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Patent holder for Carla avocado calls out copycat producer in court case

Tim Nelson
November 26, 2018

It’s no secret that avocados are big business. So it stands to reason that a bigger avocado would provide an even more lucrative opportunity for produce growers. With the market for “green gold” as cutthroat as it is, it shouldn’t come as a surprise, then, that arguments over the rights to sale an oversized variety of the vocado would travel from the grove to the courtroom.

Aiosa, a Dominican-based agricultural company, is supposed to enjoy an exclusive patent to grow and sell the Carla avocado, a five-inch long, two-plus pound varietal with a longer growing season than the standard Hass avocado, until 2024. But a lawsuit the company filed in the Southern District of Florida alleges that Fresh Directions, a rival company, had been importing and selling Carla clones under the name “AVOPRO.”

Apparently, the counterfeit Carla scheme dates back to at least 2012. Though Aiosa’s lawyer issuing a strong warning at the time, the company resisted filing a lawsuit out of a desire to “resolve this matter amicably”. But with recent DNA testing proving that Fresh Directions was still up to no good, Aiosa had no choice to get a judge involved.

Stealing an avocado varietal and repackaging it as your own isn’t as easy as buying an avocado and planting the seed. According to experts who spoke to Buzzfeed News, you’d need to get your hands on the buds of a Carla-growing tree, possibly by snipping off a branch or two. From there, you’d graft your pilfered buds onto an existing tree, which, if done properly, will eventually coax the top of the tree to grow the desired fruit.

In this case, it’s rumored that a family fallout may have played a role in the counterfeit avocados. The BBC alleges that Carla inventor Carlo Antonio Castillo Pimentel gave a few tree buds to his brother Manuel at some point before the avocado innovator died. It’s possible that Manuel, who went on to found Fresh Directions’ parent company, put those buds to use, but Aiosa’s lawyer could not confirm the veracity of that story to Buzzfeed.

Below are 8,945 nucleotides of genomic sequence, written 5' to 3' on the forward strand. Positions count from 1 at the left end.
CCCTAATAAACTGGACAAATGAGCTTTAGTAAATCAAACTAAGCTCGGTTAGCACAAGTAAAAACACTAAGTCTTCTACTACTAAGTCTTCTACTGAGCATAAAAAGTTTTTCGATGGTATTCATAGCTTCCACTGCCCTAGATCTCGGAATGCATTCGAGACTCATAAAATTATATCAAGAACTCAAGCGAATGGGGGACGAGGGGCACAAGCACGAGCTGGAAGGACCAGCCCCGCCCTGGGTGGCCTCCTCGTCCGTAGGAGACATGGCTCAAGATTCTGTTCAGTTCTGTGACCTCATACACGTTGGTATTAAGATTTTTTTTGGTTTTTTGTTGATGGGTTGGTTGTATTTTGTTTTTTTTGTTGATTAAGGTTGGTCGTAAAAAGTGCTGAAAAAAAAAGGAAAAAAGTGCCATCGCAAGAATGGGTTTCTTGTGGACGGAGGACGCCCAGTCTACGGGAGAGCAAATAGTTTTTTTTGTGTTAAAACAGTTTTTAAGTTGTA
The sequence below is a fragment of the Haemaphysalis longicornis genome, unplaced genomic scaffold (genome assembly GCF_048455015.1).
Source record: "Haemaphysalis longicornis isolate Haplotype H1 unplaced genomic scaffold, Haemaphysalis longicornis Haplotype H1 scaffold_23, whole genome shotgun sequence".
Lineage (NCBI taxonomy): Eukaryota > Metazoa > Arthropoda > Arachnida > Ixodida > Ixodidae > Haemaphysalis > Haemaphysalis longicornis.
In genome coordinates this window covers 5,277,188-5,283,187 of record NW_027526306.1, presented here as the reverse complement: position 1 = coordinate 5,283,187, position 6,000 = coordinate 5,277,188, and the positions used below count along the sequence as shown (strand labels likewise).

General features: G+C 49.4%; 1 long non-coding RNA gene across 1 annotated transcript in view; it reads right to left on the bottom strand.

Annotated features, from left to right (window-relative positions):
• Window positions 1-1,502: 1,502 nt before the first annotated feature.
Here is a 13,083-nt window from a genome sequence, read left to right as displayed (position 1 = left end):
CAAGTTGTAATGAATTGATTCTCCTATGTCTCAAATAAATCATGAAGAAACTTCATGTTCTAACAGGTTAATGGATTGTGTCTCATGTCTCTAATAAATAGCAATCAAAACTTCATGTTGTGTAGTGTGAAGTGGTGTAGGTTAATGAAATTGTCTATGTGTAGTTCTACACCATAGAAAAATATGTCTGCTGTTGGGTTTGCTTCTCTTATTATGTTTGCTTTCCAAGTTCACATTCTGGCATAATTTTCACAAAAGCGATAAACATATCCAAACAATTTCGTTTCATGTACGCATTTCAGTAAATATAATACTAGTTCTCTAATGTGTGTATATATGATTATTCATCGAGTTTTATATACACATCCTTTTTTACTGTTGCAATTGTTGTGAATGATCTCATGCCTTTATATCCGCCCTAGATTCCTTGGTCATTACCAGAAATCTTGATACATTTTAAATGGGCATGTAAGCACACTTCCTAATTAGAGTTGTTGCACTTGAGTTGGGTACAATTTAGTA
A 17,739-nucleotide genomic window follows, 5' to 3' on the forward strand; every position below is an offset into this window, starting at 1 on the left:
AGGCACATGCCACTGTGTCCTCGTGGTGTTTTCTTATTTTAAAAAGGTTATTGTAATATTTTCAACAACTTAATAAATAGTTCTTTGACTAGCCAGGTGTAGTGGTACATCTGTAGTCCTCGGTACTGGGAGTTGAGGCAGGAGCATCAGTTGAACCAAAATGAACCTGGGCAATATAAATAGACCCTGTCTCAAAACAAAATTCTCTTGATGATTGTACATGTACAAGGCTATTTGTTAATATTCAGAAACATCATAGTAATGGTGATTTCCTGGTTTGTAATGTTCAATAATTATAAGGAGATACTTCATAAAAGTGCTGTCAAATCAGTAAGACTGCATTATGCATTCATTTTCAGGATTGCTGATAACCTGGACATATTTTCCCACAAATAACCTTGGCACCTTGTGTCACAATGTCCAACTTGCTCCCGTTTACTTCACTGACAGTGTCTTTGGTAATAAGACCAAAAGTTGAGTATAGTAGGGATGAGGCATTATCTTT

Fresh Directions doesn’t deny that they’ve imported and sold Carla avocados in the US market. Instead, their defense hinges on a belief that the patent granted to Aiosa is invalid, and the Carla owners have been enforcing their exclusivity “in a way that exceeds the scope of the grant of the patent.”

According to the Miami Herald, Aiosa’s lawsuit aims to stop its rival from “infringing” on their exclusive right to sell Carla avocados and to collect damages for lost sales dating between the 2012 discovery and at least February of 2018.

Perhaps leaning on those old family ties, the two sides want to see if they can end things amicably. Attorneys for both the plaintiff and defendant recently set a mediation date for March 2019, at which point representatives for Aiosa and Fresh Directions will try to hash out an agreement. Hopefully once it’s over, everyone can get together to celebrate with a giant batch of guacamole.

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